At lunch everyone mingled and strangely enough I found myself back to back with my editor Michelle Poploff (the editor behind this year’s Newbery winning book, Moon Over Manifest.), which is how we ended up meeting for the very first time at an SCBWI NJ Conference held at Princeton. We chatted over our shoulders and I revealed that later in the day at the panel I was to moderate with she and stellar agent, Emily van Beek of Folio Lit., I was going to ask both a little-known-fact about themselves in ode to my last question on my weekly Inside the Writer’s Studio interviews. (Plus, Michelle is directly responsible as she pushed me to find an emotionally resonant little-known-fact to open each chapter of Truth with a Capital T.)
Later that day, it was panel time. I titled my talk with Emily and Michelle “The Ins and Outs of Acquisitions” and much information not usually covered was discussed: the pros and cons of editorial agents, what may be a deciding factor when more than one offer comes in on a project, how acquisitions works at Delacorte, and some other juicy tidbits that you had to be in the room to hear.
|Folio Literary Agent, Emily Van Beek and her 3 words.|
|Moi with my 3 words in ode to the Memory Bank, our Acquisitions panel discussion and David Diaz's transformation of the verb fly in his picture book, Frida.|
The last session of the day assembled all of the visiting agents and editors for a big, informative, and funny (how can it not be with Elizabeth Law and Arthur A. Levine on the panel. Let’s just say, the sexiness of sea mollusks were spoken of as the next big trend.) panel moderated by Julie Lake with individual and stellar introductions given by Carmen Oliver.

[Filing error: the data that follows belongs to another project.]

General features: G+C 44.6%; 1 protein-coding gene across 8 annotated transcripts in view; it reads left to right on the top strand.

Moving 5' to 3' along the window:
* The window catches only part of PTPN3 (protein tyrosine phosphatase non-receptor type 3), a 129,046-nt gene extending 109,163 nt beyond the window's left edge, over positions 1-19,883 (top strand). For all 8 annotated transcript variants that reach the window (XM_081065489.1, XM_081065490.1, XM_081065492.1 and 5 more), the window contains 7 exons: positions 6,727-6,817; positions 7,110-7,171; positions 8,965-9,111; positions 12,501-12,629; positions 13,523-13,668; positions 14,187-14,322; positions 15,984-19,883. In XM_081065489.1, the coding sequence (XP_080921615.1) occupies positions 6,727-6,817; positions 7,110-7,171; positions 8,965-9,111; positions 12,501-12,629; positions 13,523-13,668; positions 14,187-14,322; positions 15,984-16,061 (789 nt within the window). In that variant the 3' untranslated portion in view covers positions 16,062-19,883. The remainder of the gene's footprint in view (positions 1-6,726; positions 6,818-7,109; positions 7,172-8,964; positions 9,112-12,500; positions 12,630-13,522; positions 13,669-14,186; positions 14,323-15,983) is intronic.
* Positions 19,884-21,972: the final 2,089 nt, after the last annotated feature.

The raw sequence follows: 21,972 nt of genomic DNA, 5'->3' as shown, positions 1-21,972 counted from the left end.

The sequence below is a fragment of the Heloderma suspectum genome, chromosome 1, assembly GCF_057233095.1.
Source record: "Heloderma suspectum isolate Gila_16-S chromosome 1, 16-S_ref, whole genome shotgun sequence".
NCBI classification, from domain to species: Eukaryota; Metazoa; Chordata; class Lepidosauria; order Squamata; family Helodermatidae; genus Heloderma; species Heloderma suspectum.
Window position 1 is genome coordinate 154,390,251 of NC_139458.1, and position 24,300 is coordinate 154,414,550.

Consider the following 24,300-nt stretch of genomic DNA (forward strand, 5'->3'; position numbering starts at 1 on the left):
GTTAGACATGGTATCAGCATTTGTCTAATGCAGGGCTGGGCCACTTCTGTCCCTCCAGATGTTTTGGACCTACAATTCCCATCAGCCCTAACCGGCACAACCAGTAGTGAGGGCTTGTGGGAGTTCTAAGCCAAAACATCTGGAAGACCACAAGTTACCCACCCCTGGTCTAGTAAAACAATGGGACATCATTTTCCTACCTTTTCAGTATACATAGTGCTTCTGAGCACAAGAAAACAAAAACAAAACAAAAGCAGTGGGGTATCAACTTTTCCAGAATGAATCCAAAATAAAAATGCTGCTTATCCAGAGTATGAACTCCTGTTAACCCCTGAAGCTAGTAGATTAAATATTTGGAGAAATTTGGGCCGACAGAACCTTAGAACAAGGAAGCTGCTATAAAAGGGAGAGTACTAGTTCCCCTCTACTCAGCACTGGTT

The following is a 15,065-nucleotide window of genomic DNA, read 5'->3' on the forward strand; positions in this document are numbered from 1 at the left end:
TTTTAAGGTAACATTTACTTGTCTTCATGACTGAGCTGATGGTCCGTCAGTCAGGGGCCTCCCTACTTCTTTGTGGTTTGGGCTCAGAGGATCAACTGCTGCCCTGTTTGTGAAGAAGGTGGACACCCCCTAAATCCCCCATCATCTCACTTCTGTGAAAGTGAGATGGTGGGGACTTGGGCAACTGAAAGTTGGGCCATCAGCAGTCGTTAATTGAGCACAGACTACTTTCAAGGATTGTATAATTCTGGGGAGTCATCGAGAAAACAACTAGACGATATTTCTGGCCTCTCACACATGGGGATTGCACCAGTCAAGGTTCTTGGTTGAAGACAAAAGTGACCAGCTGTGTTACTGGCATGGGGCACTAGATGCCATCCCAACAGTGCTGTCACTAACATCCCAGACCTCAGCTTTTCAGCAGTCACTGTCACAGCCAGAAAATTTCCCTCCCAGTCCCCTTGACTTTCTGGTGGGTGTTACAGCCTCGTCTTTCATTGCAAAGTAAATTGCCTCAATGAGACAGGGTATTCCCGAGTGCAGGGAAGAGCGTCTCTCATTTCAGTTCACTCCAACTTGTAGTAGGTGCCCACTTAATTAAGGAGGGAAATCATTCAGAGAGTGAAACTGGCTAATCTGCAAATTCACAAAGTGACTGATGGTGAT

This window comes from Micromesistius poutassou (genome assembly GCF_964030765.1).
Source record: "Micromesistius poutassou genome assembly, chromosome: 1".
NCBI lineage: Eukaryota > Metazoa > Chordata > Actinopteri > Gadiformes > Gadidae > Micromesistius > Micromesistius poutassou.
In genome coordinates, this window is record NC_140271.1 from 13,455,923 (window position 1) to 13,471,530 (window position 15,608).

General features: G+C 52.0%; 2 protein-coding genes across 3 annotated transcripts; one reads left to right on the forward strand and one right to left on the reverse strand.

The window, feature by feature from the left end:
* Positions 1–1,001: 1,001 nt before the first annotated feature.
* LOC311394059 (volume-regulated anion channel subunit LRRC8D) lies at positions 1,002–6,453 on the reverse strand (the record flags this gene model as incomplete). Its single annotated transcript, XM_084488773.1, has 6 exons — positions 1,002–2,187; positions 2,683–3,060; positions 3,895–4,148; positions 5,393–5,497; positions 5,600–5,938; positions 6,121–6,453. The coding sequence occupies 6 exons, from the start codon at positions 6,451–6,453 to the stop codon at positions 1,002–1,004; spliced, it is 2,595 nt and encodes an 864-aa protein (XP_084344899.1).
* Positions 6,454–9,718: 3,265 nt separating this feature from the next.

The day ended with a slide show of the roaming photographer’s pictures capturing the spirit and energy of the conference. More wine, cheese, and book talk occurred. I spoke briefly with Arthur A. Levine about my mentor, Norma Fox Mazer, who passed away last year. Arthur launched his own imprint with my favorite of Norma’s tough/tender stories, When She Was Good. Silent auction item winners were announced, illustrator portfolio winners too and one by one everyone trickled out of the Mabee Ballroom.
Debbie Gonzales organized an after conference party at the Wyndham for the conference faculty, area authors, and other book professionals. The Delacorte Dames and Dude gathered ye round Delacort editor Michelle Poploff for a group picture. Some funny. Some serious. Some with our own version of jazz hands. And, again, as the night wound down and after the quesadilla bar shut down, we made our way back to our homes and hotel rooms, tired, content, and ready to write again.
And for some other Awesome Austin Conference Write-Ups visit:
Donna Bowman Bratton, editor and author, Arthur A. Levine on Community, PJ Hoover and for more fabulous 3 Word Project pics by Amy Rose Capetta visit the Austin SCBWI Page, illustrator and portfolio critique winner Marsha Riti with I am sure more write-ups to come!